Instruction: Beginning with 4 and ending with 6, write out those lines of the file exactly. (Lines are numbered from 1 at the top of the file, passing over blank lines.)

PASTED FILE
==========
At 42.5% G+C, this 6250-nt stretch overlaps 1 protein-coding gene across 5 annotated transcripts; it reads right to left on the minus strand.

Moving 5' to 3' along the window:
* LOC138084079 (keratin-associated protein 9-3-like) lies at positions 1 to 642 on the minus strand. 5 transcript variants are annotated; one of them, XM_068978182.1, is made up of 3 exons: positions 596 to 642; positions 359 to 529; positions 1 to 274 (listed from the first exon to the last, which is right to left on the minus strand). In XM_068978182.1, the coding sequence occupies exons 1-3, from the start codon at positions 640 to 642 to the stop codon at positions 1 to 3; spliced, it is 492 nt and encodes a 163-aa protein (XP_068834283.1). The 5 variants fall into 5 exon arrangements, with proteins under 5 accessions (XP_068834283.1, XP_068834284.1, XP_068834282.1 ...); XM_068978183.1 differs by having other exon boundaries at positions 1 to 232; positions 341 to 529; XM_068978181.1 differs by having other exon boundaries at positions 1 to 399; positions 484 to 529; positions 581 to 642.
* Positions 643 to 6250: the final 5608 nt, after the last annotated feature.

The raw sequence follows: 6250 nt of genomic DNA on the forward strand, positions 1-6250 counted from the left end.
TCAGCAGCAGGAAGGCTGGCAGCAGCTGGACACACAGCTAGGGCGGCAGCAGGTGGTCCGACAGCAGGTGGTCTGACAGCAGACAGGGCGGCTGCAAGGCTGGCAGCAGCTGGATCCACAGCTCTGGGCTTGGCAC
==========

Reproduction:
* Positions 643 to 6250: the final 5608 nt, after the last annotated feature.

The raw sequence follows: 6250 nt of genomic DNA on the forward strand, positions 1-6250 counted from the left end.
TCAGCAGCAGGAAGGCTGGCAGCAGCTGGACACACAGCTAGGGCGGCAGCAGGTGGTCCGACAGCAGGTGGTCTGACAGCAGACAGGGCGGCTGCAAGGCTGGCAGCAGCTGGATCCACAGCTCTGGGCTTGGCAC